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Old   May 28, 2015, 16:33
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Hi Camila,

In case you still want this, here is a simple example of a composite slab (no fluid regions present). I was just studying heat conduction with chtMultiRegion solvers - the domain is sliced into two equal halves using topoSet feature, designated solidleft and solidright. The left boundary (of solidleft) is fixed at 600 K and the right boundary (of solidright) is modeled with a groovyBC to simulate the heat loss through mixed convection and radiation. You can as well comment out the groovy and instead use the externalWallHeatFluxTemperature to model only convection.



-kumar
Attached Files
File Type: gz CompositeSlab.tar.gz (3.8 KB, 104 views)
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Old   June 3, 2015, 05:56
Default Transient heat conduction between two solids
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Thank you Alex and Kumar for helping me to deal with this problem. I am still trying to set up correctly my simulation case, since I am getting some errors in the check mesh topology (probably because of the interface), but as soon as I advance, I will let you know my progress.
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Old   December 14, 2015, 08:29
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Hi Alex,

Thanks for those details. Can you please tell me what the \lambda stand for ?
Also, I have a few questions:
- I don't understand the use of the refGrad parameter. How do we set this value ?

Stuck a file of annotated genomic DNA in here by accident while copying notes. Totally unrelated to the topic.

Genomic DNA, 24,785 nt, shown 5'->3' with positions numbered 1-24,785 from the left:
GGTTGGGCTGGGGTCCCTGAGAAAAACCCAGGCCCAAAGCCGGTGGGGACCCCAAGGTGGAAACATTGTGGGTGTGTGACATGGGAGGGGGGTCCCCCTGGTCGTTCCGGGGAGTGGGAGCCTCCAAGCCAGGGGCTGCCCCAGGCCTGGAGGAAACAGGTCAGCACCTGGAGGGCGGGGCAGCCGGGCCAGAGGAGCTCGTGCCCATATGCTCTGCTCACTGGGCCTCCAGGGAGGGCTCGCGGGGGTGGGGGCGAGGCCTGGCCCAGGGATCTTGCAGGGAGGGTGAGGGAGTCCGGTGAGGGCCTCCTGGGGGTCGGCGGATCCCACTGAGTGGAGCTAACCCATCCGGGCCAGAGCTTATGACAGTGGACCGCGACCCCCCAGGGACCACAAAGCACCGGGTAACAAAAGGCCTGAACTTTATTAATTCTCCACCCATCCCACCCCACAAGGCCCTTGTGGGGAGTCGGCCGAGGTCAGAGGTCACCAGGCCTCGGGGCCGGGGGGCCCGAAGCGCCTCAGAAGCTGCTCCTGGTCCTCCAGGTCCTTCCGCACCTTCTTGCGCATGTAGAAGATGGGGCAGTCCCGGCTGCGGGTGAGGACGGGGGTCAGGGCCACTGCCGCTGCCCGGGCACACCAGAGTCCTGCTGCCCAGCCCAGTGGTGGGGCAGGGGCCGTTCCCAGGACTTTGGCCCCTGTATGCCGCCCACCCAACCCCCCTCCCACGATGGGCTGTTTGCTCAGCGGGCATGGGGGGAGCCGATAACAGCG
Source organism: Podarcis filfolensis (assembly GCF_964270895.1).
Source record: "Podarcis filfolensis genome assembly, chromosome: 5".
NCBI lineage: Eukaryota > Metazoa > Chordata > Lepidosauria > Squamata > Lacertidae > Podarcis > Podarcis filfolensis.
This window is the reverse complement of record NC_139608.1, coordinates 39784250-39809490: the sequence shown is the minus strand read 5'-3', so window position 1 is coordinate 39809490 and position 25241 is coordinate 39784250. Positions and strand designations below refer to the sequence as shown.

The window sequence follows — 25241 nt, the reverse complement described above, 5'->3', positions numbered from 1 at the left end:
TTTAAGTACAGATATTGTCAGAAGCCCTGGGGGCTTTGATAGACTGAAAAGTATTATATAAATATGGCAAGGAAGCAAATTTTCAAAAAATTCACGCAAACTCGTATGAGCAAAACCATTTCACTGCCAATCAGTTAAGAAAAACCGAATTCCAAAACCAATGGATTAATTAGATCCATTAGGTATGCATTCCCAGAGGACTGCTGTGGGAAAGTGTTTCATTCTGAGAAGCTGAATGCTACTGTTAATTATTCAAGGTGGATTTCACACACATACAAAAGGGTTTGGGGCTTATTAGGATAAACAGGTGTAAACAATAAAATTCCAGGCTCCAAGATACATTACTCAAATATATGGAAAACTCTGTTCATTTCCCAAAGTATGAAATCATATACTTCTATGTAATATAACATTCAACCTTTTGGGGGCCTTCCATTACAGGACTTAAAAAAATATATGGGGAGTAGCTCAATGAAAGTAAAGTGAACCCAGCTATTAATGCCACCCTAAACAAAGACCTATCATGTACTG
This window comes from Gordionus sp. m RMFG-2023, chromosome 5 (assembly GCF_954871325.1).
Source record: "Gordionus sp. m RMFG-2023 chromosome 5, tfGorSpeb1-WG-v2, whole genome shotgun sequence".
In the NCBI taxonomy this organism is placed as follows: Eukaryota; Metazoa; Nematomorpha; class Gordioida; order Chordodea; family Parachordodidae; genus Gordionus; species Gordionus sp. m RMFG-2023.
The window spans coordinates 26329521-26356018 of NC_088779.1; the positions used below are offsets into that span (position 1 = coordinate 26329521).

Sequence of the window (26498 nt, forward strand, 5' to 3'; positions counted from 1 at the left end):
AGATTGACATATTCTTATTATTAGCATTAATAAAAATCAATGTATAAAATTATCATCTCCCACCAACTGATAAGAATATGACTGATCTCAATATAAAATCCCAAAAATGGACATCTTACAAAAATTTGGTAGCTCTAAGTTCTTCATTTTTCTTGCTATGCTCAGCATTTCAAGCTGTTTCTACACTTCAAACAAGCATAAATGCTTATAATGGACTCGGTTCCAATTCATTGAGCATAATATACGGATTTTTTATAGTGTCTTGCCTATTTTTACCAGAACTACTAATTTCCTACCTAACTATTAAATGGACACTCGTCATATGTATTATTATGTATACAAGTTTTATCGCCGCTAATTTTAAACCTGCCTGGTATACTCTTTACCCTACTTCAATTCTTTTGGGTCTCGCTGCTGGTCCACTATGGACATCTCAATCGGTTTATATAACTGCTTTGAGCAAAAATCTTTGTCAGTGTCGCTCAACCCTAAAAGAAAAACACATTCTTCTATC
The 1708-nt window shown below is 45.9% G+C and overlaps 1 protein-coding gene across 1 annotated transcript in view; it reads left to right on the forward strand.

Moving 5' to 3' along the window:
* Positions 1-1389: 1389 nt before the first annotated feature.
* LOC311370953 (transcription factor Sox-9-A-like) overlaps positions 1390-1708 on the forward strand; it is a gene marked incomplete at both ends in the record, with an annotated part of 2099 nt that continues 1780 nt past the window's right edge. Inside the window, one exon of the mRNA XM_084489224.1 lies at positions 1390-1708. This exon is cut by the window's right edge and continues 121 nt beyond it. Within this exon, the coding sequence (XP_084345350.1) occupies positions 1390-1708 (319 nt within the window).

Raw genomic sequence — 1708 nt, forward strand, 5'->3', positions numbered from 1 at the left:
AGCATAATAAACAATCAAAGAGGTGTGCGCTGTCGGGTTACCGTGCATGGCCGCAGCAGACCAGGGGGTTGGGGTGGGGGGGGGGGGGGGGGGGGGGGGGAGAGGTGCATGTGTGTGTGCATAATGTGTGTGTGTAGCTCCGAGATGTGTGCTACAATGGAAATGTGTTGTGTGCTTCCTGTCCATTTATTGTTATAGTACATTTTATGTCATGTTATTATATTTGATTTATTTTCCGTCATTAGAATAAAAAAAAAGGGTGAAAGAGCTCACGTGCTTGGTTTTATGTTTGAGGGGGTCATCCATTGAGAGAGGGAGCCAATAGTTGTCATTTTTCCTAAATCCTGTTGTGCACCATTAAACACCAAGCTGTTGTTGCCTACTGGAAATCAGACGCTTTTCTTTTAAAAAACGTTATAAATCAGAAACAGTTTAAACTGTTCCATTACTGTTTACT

- You stated Ti as being the value at the centre of the cell, but is not supposed to be the temperature at the interface ? (Meaning, between Tb and Tb', in which case it would be the temperature on the face separating the two baffles)
- One last thing, where can we specify the "f" parameter (switch from Dirichlet to Neumann) ?

Thank you so much for your help !
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Old   December 14, 2015, 09:05
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Quote:
Originally Posted by faab View Post
Hi Alex,

Thanks for those details. Can you please tell me what the \lambda stand for ?
Also, I have a few questions:
- I don't understand the use of the refGrad parameter. How do we set this value ?
- You stated Ti as being the value at the centre of the cell, but is not supposed to be the temperature at the interface ? (Meaning, between Tb and Tb', in which case it would be the temperature on the face separating the two baffles)
- One last thing, where can we specify the "f" parameter (switch from Dirichlet to Neumann) ?

Thank you so much for your help !
Hi faab!

I will respond quickly to your questions.
  1. \lambda stands for, obviousy, thermal conductivity, also referred as kappa in the literature.
  2. The use of refGrad parameter is carried out by OpenFOAM in the mentioned case, you don't need to define it! However, you may be interested in have a deeper understanding of this parameter to use it to create a new BC with groobyBC or any other reason, if so, go back to my previous post and try to manipulate the last two equations ( A) and B)) so that they look like the first equation mentioned in the first post, also shown below: